The Home

Various objects in the home can cause a fire to burn more rapidly.

  • Remove billowy curtains or look for different insulating options.
  • Store flammable products in a safe place, like an outdoor shed.
  • Stack firewood away from the house in an uphill direction.

Everyone remembers sitting through a childhood safety class and hearing the popular adage, “stop,drop, and roll” in the event of a fire situation. The phrase is invaluable if you or your loved ones are ever in harm’s way, and the warm, dry summer months are the likeliest time to encounter danger.

How to be Prepared

If you live in a fire prone area, it’s important that you take the proper precautions in case of an event. The following will ensure you’re equipped to handle a situation:

  • Have two escape routes out of your neighborhood.
  • Have an evacuation plan that includes a meeting location if your family gets separated.
  • Keep the outside of home clean, including: roof, gutter, alley, driveway, and don’t store flammable products or furniture outdoors.
  • Have house numbers and driveways clearly marked.
  • Have a first aid kit and non-perishable goods ready (water, food, et cetera).
  • Have personal identification and documents in known location that can be moved in the event of an emergency (including medications).
  • Have battery powered radio and plenty of extra batteries.
  • Be ready to evacuate and follow all law enforcement instructions.
  • Listen and monitor reports of situation (air quality, evacuation problems, et cetera).
  • Keep the grass mowed short and tidy the outside of the home.
  • Place valuables in one place for easy and quick access.

If a fire sweeps through your area the home may smell like smoke. Walls, ceilings and household items may be stained. Homes will need to be cleaned and sanitized by professionals, which may be costly. Frequently check with your insurance plan to make sure you are covered and know what coverage includes.

Units should be replaced every 10 years, cleaned every six months, and tested at least once a month to ensure they are working properly.

Smoke and Carbon Monoxide Detectors

Place units on each floor of the home, and place them away from furnaces, ovens, or any area with exhaust gasses or open flame heating systems like oil and gas furnaces. Garages, workrooms, or living rooms are culprits for false alarms.

Steer clear of cold air returns, humid areas, or construction zones that may omit dust.

The Aftermath

That evening in February, seven houses burned down in the Lake Tanglewood neighborhood and many others were affected in surrounding communities. Rita remembers that firefighters were doing all that they could, but they were losing homes.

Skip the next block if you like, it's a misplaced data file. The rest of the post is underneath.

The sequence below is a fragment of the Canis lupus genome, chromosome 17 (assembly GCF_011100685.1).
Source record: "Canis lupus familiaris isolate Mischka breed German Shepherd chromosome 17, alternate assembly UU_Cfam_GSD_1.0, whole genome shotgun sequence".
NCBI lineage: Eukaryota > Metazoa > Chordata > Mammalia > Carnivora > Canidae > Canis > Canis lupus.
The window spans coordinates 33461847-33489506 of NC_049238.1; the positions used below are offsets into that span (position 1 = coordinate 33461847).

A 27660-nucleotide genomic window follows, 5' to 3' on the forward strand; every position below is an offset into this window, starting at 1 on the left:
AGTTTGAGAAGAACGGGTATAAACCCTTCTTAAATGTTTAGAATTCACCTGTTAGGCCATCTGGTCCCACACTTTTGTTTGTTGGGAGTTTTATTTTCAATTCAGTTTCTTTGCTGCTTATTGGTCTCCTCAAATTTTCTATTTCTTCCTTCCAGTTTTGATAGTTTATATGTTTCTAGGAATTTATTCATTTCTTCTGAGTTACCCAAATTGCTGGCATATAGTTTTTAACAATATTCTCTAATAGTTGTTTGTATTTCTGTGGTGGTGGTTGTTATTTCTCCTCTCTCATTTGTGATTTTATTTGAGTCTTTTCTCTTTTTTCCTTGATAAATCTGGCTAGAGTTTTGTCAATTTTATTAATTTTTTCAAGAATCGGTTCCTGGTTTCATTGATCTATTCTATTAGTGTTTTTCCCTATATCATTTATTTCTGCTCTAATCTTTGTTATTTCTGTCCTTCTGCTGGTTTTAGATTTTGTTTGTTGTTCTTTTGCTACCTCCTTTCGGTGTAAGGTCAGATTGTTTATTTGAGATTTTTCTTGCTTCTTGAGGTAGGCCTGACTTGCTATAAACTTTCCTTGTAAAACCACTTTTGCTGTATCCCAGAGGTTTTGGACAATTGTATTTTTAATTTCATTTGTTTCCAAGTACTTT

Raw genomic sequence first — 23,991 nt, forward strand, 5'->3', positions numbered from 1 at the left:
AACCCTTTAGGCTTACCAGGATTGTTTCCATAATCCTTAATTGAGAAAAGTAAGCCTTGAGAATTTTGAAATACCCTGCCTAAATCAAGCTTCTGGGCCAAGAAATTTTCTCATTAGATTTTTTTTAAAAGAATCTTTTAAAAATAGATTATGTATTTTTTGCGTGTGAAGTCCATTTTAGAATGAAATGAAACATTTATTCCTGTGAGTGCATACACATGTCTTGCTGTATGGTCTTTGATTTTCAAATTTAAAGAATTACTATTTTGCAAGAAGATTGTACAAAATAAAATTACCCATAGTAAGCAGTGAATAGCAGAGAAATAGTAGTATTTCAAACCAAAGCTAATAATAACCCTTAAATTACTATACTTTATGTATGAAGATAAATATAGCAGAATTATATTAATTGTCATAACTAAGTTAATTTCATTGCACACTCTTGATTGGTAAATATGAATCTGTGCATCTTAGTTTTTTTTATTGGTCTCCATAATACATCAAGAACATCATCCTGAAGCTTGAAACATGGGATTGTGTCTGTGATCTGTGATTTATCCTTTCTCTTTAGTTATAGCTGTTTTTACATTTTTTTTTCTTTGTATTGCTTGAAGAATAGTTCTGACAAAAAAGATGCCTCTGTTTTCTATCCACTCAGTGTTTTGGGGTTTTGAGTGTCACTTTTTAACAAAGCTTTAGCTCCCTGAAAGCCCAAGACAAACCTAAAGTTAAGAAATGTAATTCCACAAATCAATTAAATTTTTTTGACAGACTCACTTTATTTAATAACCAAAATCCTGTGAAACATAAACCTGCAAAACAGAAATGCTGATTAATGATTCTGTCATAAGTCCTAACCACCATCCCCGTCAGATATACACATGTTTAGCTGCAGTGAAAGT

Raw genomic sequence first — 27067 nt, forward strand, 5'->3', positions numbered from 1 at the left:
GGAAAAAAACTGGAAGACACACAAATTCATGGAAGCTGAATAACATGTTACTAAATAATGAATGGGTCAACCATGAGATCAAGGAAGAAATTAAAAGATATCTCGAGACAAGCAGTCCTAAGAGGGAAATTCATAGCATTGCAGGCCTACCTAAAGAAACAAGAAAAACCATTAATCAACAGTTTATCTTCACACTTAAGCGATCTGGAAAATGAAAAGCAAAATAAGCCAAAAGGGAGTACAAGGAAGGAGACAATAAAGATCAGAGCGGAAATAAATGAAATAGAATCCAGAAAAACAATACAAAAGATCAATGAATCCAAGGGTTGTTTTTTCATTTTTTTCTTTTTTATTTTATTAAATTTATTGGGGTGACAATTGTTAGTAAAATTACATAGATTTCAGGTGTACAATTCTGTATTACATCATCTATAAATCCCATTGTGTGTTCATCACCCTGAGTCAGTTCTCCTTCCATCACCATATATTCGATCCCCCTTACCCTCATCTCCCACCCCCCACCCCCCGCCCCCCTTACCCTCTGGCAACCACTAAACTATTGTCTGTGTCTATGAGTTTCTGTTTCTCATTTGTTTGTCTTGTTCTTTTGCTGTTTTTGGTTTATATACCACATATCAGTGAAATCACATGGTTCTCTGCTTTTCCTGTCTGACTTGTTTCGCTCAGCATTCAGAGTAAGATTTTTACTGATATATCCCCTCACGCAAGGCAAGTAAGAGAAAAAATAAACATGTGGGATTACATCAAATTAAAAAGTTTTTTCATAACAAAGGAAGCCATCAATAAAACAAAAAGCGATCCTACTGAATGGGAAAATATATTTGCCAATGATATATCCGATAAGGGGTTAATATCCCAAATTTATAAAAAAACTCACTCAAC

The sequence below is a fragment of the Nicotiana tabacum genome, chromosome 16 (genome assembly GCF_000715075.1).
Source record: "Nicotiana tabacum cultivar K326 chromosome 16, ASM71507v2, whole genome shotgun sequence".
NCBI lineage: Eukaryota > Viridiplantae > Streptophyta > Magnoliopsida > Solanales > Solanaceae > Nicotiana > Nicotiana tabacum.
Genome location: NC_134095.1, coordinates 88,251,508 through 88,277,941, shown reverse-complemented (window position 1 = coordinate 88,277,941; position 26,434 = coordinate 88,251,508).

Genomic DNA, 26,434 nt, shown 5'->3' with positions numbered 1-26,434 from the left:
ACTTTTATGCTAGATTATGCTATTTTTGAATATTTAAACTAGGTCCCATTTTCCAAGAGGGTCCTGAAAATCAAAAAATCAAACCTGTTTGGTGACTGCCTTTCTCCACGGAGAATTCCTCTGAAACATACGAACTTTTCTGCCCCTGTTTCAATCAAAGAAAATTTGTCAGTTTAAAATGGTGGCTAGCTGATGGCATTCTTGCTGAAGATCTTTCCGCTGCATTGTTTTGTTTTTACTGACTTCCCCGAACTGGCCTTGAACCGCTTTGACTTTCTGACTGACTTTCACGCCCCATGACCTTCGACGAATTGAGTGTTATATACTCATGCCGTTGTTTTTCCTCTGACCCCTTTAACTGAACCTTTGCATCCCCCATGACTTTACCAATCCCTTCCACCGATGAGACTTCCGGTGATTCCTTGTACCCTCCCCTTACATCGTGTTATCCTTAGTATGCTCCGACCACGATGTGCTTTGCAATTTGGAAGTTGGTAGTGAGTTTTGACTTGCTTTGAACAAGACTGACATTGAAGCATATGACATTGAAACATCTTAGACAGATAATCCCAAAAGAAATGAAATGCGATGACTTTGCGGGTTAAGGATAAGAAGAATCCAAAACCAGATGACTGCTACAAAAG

“We all agreed as long as we have each other and we were outside it’d be okay.”

After Rita’s family and Lake Tanglewood was evacuated, she remembers looking on to their community and only seeing smoke. “It was an odd feeling,” she says of wondering whether or not their home would survive. ”But we all agreed as long as we have each other and we were outside it’d be okay. That’s just part of life and you pick up and go on.”

“Until you actually saw your house, you didn’t know.”

Some people in the neighborhood had the inside scoop, but conflicting reports circulated. A home would be reported safe only for homeowners to immediately realize it wasn’t. “Until you actually saw your house, you didn’t know,” Rita says.

Rita’s family was extremely fortunate. Their next door neighbor’s home and a few homes further down the street burned down, but there’s was unscathed. The fires reached three sides of the home, and only the fourth side that was blowing against the wind was saved. The sides were charcoal, except for the shielded side. Everything burnt to a crisp. To this day many of the trees remain standing dead. Some foliage around the home, like cactus, are starting to return and might make you think there wasn’t ever a fire, but the trees stand as a reminder—still scorched black.

“I wouldn’t have guessed how fast it could happen.”

There were some tragic stories. One neighbor’s home burned down, and even though he had insurance, his company didn’t cover the fire and he lost everything. An elderly man who was on the Lake Tanglewood fire staff went out to help homes in surrounding areas while his own home was burning down. It was he and his wife’s retirement home, and they lost everything: antiques, items from previous homes, everything they wanted to pass on to their children was gone in the blink of an eye. They’ve since moved out of the community.

“The other thing we learned is, you can’t feel like, ‘okay, now we’ve had our annual fire or our decade fire so we can just go back to normal’,” Rita says. “Just having the urgency of knowing that really can happen any split second at any time, any number of times in the same year. I wouldn’t have guessed how fast it could happen.”